20 January, 2013

Nudity in the Homeland

Cable came to our house only on the heels of a Phillies season that had to be watched. I still don’t know how to use it or what to watch. There was a time when the small resident thought that TV meant the McNeil-Lehrer News Hour. She and by then her sisters were quite possibly a handful of mites who watched nightly as a list scrolled on the screen at the end of the program, the names of those killed in the invasion of Iraq. I confess now that I, seeking relief from writing during lunch, often click it on and watch whatever happens to be available – usually re-runs of Old Christine and, presumably new episodes of What Not To Wear, while waiting for the ads to cease on CNBC or CNN.

Even before cable, though, a world of things I didn’t know existed had begun to occupy my headspace, though much of it has come belatedly. We watched ‘The Wire’ on Netflix, and I have come out as a zealot with regard to that show, in person and in a post here. Feel free to ridicule the statements made about Cable therein. More recently – thanks to a Roku Box – we’ve watched ‘Breaking Bad,’ and ‘Downton Abbey’ using the same device. So it seemed only natural that we should also take a look at another one of the shows that “people” rave about, ‘Homeland.’

Granted, with a title like that in the wake of the devastation caused to so many people both overseas and here by the administration that sent the country to war, and began to set up and fight strawmen here (see Amitava Kumar’s excellent article on the controversy of the Ground Zero community center for an example), under the guise of protecting the homeland, complete with the Dept. of Homeland Security, I knew some of what to expect. Still, I was disappointed and, worse, disgusted after watching the first three episodes last night.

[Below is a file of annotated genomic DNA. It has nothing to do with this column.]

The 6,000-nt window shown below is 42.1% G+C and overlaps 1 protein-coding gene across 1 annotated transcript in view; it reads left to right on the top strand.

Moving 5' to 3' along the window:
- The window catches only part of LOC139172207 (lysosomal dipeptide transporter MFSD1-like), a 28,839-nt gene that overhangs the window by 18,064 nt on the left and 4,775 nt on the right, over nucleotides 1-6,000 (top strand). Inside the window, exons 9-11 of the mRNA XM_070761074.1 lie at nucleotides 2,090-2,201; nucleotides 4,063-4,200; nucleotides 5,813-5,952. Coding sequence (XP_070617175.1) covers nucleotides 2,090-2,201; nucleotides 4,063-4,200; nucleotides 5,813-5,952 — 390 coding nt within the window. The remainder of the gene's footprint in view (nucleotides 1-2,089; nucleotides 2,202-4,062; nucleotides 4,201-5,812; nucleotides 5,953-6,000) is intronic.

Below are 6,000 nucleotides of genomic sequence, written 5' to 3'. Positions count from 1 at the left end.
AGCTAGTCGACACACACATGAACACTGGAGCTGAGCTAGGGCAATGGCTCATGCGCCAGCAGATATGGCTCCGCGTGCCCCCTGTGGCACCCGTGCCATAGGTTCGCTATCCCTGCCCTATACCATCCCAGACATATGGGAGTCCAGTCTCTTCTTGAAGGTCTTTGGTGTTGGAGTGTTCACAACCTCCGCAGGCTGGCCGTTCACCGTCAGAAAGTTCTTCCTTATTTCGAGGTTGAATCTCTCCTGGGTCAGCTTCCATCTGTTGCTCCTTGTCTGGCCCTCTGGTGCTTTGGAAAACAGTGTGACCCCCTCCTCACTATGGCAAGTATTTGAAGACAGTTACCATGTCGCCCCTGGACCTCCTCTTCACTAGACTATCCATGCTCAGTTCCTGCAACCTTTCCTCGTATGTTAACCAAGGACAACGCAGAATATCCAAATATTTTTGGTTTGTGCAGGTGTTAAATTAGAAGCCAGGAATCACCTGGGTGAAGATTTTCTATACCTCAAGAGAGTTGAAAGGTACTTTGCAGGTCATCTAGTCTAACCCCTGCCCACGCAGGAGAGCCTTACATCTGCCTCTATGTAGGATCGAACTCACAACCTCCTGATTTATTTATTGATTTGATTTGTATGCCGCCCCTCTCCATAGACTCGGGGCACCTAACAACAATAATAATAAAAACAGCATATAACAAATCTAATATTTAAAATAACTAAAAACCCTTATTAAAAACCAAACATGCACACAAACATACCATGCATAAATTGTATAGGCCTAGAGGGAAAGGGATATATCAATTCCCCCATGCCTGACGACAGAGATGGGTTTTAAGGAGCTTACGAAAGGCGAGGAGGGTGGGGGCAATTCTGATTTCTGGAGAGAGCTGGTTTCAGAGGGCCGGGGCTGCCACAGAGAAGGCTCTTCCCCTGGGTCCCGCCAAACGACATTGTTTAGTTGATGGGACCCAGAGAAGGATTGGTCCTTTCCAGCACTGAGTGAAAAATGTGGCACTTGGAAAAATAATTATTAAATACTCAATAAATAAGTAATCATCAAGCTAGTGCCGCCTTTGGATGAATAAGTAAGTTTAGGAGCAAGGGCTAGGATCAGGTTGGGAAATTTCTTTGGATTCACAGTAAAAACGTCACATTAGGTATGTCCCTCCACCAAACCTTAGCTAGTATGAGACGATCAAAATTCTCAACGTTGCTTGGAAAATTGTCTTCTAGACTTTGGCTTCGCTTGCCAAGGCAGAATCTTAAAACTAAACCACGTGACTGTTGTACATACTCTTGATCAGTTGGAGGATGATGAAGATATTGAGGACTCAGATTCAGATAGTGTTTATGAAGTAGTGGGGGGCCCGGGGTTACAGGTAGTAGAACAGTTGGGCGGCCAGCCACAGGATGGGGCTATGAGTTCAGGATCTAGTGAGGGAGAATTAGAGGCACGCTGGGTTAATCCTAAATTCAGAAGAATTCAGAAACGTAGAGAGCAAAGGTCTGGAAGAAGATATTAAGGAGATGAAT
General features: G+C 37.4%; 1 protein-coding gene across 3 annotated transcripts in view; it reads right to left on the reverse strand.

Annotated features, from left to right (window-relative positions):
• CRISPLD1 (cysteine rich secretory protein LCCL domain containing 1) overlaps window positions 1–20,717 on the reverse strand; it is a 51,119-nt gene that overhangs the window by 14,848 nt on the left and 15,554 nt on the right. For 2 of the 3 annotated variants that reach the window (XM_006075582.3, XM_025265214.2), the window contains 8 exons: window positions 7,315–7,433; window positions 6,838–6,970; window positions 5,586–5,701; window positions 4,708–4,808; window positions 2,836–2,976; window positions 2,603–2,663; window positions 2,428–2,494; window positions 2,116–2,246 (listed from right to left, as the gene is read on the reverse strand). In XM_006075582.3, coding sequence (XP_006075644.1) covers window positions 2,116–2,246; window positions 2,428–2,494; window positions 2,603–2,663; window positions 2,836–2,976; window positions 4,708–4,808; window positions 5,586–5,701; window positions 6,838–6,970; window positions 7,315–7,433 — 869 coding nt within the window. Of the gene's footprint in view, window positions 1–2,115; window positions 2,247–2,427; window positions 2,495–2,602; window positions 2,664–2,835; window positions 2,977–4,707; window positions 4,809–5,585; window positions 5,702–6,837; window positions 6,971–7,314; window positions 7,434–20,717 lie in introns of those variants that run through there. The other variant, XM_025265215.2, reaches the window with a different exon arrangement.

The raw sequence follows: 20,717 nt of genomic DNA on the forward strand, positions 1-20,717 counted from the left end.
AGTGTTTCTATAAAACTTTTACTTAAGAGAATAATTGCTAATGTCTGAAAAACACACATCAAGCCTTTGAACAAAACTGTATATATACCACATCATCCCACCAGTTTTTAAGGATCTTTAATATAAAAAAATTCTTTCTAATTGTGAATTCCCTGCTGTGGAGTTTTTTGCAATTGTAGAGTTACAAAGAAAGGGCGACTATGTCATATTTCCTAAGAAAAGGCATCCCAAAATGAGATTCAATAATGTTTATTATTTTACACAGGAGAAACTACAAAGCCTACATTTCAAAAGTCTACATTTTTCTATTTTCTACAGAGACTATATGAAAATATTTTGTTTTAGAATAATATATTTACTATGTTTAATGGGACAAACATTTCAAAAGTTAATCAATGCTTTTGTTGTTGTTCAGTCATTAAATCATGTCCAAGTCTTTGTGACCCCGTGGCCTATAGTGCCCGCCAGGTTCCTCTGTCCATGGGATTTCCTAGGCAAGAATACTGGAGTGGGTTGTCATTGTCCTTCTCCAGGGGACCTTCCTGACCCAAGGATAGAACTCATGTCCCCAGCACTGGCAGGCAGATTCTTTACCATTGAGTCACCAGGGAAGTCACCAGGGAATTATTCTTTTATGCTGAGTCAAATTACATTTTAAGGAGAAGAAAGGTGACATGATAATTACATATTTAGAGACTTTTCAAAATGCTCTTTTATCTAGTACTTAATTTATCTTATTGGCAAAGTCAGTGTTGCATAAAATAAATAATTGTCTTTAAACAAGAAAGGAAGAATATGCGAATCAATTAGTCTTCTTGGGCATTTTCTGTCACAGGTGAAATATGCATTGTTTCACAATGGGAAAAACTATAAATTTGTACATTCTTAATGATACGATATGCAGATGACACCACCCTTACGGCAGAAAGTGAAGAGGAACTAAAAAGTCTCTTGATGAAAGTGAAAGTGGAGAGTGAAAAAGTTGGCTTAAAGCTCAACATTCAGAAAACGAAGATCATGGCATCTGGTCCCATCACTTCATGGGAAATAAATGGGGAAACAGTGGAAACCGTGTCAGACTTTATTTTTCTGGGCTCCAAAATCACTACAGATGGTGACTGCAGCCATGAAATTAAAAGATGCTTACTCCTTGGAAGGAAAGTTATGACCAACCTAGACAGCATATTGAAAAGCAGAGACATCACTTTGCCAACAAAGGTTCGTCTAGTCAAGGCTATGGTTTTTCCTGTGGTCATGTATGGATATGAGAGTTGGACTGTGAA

Arab speakers and practicing Muslims as potential terrorists or just plain suspicious? Check. Long spells of full frontal female nudity that has nothing to do with anything? Check. Asinine rehashed plot? Check

It is hard to give any show that deals specifically with post-9/11 gung-ho terrorists-are-everywhere! scenarios a star rating after seeing Bigelow’s ‘Zero Dark Thirty.’ Whether you are blown away by it and defend her depiction of torture like Manohla Dargis does for the NYT, or whether you are blown away and condemn her refusal to depict the full truth of it (that torture discloses next to nothing) as Matt Taibbi does for Rolling Stones, that movie has substance. It makes a person – particularly an American person – pause just a little, ponder the average yeah-man-let’s-kick-butt understanding of foreign policy.